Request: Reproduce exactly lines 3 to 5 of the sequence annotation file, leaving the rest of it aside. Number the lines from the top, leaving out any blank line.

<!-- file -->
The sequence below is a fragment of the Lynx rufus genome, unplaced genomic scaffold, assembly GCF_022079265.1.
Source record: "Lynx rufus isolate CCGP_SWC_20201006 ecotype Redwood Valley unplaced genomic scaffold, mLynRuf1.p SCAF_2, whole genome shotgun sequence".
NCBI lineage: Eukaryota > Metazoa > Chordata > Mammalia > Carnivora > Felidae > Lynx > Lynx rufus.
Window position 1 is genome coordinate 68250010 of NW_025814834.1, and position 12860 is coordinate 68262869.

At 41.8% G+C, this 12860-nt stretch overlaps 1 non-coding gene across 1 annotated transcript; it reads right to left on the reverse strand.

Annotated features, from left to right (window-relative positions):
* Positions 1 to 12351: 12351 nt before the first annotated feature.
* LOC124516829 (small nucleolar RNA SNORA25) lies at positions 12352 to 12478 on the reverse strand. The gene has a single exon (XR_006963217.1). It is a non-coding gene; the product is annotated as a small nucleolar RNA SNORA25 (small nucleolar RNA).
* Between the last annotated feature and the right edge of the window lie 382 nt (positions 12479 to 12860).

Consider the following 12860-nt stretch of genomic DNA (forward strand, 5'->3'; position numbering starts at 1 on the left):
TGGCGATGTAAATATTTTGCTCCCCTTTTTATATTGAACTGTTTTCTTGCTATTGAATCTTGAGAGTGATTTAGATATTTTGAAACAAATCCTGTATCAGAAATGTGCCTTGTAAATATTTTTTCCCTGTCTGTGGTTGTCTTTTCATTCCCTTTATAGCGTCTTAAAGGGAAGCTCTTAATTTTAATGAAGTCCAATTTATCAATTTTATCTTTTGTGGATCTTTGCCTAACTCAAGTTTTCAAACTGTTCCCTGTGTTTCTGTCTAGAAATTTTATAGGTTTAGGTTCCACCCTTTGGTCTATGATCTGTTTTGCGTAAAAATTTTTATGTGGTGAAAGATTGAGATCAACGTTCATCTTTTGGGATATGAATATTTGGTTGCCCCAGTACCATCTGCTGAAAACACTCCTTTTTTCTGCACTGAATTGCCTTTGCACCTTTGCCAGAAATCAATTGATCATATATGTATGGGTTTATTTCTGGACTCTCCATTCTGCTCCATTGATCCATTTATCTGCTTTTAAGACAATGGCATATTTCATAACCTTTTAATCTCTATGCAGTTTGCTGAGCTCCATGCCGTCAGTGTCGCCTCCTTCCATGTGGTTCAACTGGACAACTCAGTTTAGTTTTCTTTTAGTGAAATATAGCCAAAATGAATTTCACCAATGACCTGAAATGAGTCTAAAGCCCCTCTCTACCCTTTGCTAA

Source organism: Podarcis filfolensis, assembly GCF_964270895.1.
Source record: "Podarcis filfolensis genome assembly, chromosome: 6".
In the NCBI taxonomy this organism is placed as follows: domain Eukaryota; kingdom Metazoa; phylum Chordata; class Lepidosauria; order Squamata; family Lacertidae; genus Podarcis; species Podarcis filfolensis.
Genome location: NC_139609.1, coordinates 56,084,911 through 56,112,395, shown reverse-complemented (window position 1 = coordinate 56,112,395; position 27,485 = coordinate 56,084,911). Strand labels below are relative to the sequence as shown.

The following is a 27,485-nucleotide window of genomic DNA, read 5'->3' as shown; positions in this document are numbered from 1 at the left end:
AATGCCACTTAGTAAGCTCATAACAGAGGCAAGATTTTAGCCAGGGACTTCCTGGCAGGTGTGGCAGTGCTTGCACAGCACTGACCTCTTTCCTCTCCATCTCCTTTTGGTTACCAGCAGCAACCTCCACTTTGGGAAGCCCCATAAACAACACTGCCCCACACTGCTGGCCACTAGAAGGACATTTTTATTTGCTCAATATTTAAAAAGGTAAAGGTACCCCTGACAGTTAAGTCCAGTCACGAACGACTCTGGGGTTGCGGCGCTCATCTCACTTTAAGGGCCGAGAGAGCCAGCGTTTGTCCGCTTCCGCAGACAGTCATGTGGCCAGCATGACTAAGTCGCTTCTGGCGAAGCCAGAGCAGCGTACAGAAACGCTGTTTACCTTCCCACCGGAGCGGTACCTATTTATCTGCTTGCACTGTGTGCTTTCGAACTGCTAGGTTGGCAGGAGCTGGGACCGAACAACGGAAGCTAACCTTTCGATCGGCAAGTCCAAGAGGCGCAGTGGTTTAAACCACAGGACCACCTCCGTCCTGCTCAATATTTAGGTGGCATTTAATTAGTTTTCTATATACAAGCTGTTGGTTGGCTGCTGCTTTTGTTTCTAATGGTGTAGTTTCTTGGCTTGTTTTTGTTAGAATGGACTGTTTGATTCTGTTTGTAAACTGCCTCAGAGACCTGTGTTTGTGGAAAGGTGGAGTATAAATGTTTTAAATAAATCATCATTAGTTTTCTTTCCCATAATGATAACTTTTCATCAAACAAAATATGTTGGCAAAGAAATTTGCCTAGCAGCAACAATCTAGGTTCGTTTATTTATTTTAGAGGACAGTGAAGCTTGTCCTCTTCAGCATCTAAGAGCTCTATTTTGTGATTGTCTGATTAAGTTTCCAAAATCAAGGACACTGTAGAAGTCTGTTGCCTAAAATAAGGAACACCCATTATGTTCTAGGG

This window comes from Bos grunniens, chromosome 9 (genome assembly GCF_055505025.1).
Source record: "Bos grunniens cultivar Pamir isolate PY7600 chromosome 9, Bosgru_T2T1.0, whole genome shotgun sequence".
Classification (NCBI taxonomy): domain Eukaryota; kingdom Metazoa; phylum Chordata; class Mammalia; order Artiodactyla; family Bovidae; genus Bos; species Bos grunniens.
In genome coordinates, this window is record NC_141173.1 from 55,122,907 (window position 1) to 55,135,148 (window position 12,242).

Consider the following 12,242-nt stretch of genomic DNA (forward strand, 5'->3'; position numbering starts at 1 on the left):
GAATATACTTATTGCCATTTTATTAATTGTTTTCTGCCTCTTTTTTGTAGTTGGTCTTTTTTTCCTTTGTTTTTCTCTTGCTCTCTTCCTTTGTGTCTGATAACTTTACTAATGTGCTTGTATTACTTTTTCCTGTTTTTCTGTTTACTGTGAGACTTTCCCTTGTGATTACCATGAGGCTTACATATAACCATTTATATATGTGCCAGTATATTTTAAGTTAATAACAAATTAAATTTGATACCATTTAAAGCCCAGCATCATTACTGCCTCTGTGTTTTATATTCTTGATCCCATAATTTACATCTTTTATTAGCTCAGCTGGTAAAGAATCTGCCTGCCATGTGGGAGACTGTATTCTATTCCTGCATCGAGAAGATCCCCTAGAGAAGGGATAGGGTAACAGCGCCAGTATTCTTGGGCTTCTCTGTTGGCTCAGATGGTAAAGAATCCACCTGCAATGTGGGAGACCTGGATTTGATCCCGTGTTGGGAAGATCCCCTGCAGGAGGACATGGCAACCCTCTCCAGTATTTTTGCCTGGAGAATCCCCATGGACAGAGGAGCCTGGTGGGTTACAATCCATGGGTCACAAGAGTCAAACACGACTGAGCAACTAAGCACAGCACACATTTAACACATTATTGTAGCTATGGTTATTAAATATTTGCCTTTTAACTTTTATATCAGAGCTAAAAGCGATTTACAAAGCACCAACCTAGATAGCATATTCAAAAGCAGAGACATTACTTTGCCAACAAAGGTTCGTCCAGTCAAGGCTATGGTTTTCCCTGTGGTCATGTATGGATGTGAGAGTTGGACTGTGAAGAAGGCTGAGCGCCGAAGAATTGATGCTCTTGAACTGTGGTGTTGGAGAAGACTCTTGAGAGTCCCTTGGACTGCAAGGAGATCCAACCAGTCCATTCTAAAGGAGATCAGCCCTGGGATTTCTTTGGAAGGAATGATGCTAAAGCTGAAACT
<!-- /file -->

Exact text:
NCBI lineage: Eukaryota > Metazoa > Chordata > Mammalia > Carnivora > Felidae > Lynx > Lynx rufus.
Window position 1 is genome coordinate 68250010 of NW_025814834.1, and position 12860 is coordinate 68262869.

At 41.8% G+C, this 12860-nt stretch overlaps 1 non-coding gene across 1 annotated transcript; it reads right to left on the reverse strand.